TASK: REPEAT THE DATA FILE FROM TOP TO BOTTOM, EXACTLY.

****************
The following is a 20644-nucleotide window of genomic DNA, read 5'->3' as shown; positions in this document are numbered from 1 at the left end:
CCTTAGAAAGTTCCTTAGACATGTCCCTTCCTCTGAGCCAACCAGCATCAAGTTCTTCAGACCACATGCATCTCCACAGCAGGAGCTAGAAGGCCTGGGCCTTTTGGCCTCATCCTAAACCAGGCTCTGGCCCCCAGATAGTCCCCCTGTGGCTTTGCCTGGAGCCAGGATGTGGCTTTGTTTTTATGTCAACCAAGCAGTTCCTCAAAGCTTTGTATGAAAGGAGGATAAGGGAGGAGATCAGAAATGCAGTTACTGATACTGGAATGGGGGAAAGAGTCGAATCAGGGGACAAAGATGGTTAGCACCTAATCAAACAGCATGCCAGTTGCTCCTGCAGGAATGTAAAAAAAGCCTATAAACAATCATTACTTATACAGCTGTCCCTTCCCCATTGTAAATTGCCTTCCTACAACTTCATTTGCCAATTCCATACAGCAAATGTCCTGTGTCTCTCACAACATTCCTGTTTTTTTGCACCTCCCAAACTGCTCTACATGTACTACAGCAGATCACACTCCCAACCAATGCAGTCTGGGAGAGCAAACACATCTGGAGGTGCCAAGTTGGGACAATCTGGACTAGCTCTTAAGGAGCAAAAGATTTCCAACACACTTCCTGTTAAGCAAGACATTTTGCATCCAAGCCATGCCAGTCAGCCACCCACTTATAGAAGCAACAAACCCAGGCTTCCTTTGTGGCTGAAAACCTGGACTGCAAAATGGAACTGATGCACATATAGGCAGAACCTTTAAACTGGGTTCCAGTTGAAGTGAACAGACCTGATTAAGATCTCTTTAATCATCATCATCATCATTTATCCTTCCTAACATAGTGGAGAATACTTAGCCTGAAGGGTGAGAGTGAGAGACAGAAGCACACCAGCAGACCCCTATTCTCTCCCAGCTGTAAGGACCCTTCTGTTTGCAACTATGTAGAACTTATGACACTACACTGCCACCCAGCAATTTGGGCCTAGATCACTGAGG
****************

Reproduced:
The following is a 20644-nucleotide window of genomic DNA, read 5'->3' as shown; positions in this document are numbered from 1 at the left end:
CCTTAGAAAGTTCCTTAGACATGTCCCTTCCTCTGAGCCAACCAGCATCAAGTTCTTCAGACCACATGCATCTCCACAGCAGGAGCTAGAAGGCCTGGGCCTTTTGGCCTCATCCTAAACCAGGCTCTGGCCCCCAGATAGTCCCCCTGTGGCTTTGCCTGGAGCCAGGATGTGGCTTTGTTTTTATGTCAACCAAGCAGTTCCTCAAAGCTTTGTATGAAAGGAGGATAAGGGAGGAGATCAGAAATGCAGTTACTGATACTGGAATGGGGGAAAGAGTCGAATCAGGGGACAAAGATGGTTAGCACCTAATCAAACAGCATGCCAGTTGCTCCTGCAGGAATGTAAAAAAAGCCTATAAACAATCATTACTTATACAGCTGTCCCTTCCCCATTGTAAATTGCCTTCCTACAACTTCATTTGCCAATTCCATACAGCAAATGTCCTGTGTCTCTCACAACATTCCTGTTTTTTTGCACCTCCCAAACTGCTCTACATGTACTACAGCAGATCACACTCCCAACCAATGCAGTCTGGGAGAGCAAACACATCTGGAGGTGCCAAGTTGGGACAATCTGGACTAGCTCTTAAGGAGCAAAAGATTTCCAACACACTTCCTGTTAAGCAAGACATTTTGCATCCAAGCCATGCCAGTCAGCCACCCACTTATAGAAGCAACAAACCCAGGCTTCCTTTGTGGCTGAAAACCTGGACTGCAAAATGGAACTGATGCACATATAGGCAGAACCTTTAAACTGGGTTCCAGTTGAAGTGAACAGACCTGATTAAGATCTCTTTAATCATCATCATCATCATTTATCCTTCCTAACATAGTGGAGAATACTTAGCCTGAAGGGTGAGAGTGAGAGACAGAAGCACACCAGCAGACCCCTATTCTCTCCCAGCTGTAAGGACCCTTCTGTTTGCAACTATGTAGAACTTATGACACTACACTGCCACCCAGCAATTTGGGCCTAGATCACTGAGG